EXETER is in line to secure funding for crucial improvements to its flood defences, the Echo can reveal.
The £6m funding gap for stronger flood defences could soon be plugged, according to the Environment Agency.
It told the Echo it will bid for a share of the £120m extra funding announced by the Government last week and is hopeful of success.
An improved flood defence scheme for the city, which the agency has said is one of its top priorities in the country, has a price tag of £25m.
The agency is to put in £13m and both Exeter City Council and Devon County Council have said they will each put in £3m.
That leaves £6m, which both local authorities were hoping could be found within the private sector.
Paul Gainey, a spokesman for the Environment Agency, told the Echo: "The extra funding announced by the Government is for close-the-gap funding as a last resort when there is a shortfall.
"We can put a bid into this pot of money if there's a gap in funding a scheme on the basis of the existing commitments that are in place.
"The EA is putting in £13m, Exeter City Council is putting in £3m as is Devon County Council, and we are hopeful we will be successful with the bid."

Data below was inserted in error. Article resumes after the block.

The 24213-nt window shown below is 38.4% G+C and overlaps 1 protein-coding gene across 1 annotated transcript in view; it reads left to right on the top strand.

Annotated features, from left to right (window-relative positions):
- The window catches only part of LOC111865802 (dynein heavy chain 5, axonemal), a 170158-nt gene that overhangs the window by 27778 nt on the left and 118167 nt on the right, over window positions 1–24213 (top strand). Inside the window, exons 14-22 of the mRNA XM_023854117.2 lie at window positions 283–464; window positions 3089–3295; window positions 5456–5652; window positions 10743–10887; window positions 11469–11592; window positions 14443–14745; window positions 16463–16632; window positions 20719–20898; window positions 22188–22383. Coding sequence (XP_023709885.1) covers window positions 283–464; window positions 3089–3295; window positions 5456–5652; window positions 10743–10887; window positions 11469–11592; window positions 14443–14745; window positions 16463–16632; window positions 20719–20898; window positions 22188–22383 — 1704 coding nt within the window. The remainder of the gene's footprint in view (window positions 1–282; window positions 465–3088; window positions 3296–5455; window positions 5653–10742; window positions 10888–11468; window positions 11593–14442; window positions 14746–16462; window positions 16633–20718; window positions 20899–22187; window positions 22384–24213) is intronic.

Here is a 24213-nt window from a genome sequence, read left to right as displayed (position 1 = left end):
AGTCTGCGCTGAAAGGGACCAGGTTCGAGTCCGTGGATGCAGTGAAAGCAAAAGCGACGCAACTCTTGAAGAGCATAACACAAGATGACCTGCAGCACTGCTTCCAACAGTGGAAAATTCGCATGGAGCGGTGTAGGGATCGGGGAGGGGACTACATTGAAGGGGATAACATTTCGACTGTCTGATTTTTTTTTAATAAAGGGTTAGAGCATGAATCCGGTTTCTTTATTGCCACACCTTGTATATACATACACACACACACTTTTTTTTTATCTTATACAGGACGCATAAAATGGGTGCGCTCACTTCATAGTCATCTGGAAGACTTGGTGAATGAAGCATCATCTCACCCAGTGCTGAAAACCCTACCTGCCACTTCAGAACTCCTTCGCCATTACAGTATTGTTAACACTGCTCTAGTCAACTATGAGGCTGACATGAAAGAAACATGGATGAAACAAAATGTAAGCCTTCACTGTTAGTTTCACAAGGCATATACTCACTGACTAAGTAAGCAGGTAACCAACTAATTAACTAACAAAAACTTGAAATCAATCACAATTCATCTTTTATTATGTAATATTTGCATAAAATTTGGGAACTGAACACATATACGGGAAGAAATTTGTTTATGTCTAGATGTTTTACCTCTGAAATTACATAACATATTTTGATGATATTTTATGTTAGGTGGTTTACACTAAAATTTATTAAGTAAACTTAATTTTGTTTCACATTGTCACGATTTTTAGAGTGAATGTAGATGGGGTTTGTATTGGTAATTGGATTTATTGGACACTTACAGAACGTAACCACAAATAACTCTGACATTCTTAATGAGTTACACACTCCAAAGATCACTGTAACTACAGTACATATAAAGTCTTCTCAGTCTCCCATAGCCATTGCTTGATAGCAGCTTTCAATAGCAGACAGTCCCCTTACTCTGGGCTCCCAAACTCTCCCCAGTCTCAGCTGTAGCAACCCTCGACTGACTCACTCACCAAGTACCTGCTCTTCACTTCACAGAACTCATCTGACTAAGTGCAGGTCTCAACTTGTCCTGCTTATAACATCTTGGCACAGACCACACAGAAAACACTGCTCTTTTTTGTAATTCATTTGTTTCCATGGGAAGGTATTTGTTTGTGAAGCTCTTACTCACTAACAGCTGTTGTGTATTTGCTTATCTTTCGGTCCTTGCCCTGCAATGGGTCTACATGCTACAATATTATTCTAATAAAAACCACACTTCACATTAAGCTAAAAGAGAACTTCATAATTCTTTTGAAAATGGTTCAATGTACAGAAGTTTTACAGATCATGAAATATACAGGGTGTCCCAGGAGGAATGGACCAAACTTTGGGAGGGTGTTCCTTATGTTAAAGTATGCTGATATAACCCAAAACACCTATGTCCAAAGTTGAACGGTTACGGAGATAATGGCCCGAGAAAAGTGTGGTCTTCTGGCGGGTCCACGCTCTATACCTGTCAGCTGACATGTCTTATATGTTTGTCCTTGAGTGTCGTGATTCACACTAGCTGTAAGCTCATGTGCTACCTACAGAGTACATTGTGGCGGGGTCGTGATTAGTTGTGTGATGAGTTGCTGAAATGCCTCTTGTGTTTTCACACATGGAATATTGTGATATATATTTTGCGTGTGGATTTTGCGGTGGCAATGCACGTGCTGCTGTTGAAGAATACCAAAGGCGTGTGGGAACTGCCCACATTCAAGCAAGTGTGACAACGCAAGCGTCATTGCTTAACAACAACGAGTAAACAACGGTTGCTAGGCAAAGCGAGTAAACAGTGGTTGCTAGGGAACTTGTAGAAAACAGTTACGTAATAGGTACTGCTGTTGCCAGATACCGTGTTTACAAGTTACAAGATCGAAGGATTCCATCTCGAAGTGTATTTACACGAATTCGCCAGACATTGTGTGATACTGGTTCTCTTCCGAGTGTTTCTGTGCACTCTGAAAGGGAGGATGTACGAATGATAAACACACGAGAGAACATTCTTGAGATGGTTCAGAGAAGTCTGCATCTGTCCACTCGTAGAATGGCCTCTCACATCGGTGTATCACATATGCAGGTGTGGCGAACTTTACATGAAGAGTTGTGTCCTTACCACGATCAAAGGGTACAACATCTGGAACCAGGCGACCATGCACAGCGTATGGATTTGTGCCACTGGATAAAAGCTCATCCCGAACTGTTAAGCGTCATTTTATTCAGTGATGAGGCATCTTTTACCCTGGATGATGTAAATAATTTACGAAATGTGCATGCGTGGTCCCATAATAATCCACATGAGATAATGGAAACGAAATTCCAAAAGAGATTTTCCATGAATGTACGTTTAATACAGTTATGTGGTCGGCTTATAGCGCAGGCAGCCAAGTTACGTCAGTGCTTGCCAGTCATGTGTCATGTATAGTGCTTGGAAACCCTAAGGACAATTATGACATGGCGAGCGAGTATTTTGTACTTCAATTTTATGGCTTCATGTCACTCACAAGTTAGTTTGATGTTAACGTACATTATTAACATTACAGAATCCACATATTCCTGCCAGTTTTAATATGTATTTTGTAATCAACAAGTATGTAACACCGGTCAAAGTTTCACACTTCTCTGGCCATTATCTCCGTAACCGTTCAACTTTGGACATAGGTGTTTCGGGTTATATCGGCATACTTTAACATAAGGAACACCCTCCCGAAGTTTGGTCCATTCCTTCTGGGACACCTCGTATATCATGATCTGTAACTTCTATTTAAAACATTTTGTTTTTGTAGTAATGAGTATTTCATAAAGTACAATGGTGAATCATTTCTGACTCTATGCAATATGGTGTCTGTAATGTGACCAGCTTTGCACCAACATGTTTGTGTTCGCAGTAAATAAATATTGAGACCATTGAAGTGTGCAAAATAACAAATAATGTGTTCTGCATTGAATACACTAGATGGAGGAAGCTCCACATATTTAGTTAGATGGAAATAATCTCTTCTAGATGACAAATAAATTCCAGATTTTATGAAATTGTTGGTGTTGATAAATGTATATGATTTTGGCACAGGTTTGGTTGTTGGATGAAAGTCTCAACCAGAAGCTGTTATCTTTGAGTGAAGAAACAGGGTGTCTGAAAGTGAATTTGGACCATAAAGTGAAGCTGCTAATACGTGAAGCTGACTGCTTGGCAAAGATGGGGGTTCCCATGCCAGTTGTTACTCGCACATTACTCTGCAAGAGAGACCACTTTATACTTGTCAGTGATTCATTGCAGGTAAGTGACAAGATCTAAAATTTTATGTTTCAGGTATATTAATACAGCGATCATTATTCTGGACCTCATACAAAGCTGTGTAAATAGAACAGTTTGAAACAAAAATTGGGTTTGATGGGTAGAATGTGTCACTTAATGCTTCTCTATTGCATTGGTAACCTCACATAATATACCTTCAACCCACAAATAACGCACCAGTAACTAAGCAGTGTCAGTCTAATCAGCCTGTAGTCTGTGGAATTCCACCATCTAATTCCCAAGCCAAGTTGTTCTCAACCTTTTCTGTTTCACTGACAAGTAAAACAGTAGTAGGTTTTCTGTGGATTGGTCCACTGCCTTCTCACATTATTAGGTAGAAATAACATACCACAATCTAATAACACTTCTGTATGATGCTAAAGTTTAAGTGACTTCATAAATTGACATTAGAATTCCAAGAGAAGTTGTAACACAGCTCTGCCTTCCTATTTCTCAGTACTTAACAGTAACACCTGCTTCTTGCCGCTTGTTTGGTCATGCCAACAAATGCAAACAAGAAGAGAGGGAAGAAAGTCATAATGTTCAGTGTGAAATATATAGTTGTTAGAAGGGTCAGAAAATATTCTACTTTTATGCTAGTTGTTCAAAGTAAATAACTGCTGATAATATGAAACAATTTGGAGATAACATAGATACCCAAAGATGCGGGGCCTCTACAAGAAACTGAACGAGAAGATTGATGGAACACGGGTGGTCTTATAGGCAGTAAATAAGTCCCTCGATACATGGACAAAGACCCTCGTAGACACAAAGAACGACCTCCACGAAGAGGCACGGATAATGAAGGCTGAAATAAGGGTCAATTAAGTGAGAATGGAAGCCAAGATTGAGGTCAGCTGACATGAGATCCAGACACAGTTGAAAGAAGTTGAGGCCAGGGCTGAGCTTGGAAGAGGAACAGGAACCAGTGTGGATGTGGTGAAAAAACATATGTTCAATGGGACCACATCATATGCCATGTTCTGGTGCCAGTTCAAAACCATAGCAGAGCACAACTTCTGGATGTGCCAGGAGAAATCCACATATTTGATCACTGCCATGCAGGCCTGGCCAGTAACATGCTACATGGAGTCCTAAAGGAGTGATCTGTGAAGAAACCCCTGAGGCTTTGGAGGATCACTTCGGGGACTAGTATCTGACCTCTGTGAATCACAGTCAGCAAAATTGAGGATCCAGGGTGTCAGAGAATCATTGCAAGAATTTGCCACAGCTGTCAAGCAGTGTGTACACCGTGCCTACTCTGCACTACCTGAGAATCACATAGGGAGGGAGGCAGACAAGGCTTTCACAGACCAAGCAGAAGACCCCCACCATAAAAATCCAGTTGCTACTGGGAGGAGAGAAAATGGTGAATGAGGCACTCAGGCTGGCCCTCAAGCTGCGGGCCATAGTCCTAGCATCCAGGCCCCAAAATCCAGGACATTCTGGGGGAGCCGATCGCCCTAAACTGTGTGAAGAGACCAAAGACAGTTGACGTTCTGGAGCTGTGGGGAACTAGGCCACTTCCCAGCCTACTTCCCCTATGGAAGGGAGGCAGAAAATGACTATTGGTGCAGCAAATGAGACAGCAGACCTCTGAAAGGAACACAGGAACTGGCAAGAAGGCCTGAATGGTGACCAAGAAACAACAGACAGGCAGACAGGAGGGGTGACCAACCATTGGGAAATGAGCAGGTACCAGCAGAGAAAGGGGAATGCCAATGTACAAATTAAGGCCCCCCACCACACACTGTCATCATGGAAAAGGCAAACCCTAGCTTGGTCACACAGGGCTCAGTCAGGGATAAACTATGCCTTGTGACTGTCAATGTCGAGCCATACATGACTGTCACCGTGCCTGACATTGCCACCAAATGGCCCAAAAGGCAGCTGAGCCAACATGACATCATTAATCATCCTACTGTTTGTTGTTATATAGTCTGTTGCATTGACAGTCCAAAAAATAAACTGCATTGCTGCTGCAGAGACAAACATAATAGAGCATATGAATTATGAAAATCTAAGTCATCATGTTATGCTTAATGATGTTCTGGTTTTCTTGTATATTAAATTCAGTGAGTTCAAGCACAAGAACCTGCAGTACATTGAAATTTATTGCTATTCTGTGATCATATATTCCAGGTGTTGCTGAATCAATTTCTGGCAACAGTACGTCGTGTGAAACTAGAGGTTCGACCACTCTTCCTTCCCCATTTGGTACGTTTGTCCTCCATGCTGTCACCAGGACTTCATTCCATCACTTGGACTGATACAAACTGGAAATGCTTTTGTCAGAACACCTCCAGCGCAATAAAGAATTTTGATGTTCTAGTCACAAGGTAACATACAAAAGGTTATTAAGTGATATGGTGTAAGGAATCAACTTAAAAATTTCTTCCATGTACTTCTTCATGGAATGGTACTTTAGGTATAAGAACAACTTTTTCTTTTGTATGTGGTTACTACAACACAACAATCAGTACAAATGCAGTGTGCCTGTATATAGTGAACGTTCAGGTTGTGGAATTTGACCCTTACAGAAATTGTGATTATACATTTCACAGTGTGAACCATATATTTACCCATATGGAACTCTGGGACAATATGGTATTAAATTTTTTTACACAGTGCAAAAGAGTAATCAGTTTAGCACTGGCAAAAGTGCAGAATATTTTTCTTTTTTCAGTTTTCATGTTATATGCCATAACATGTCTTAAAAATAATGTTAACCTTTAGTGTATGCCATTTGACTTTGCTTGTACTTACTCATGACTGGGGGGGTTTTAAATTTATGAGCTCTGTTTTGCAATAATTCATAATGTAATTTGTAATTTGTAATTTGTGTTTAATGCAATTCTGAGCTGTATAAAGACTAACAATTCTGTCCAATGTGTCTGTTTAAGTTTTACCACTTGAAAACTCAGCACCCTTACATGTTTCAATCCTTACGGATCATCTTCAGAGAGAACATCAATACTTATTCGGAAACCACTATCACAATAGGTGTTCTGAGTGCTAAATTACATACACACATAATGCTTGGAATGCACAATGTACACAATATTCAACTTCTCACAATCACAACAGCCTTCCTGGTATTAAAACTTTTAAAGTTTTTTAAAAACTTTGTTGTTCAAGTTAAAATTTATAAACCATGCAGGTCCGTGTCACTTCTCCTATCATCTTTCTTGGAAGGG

Exeter City Council leader Pete Edwards said: "This is excellent news and I am relieved there now seems to be light at the end of the tunnel.
"We will be doing everything in our power to make sure this happens and I am sure that the county council will as well.
"We will be seeking urgent meetings with the EA to find the best way forward.
"When you saw those pictures last week of the Quay you realised how close we came – it could have been a disaster."
John Hart, leader of the county council, has also welcomed news of the extra pot of funding and what it is likely to mean for Exeter.
He said: "It does show the Government is listening and has responded fast.
"It is vital that Exeter flood defences are improved, not only for the protection of thousands of homes but also for the local economy. That's why Devon County Council has already pledged £3m to this scheme which the EA says is one of the top four priorities in the UK."
Exeter's MP Ben Bradshaw has been pushing for the funding to be found. He said: "I hope this means quick progress can now be made on upgrading Exeter's defences, but it should not have required the recent floods to spur the Government to action. We've been warning for two years of the urgency of this, the disastrous impact of the Government's cuts in flood defence and failure to secure affordable insurance cover for householders and businesses.
"Climate change means floods will be more severe and frequent in future and policy needs to reflect that."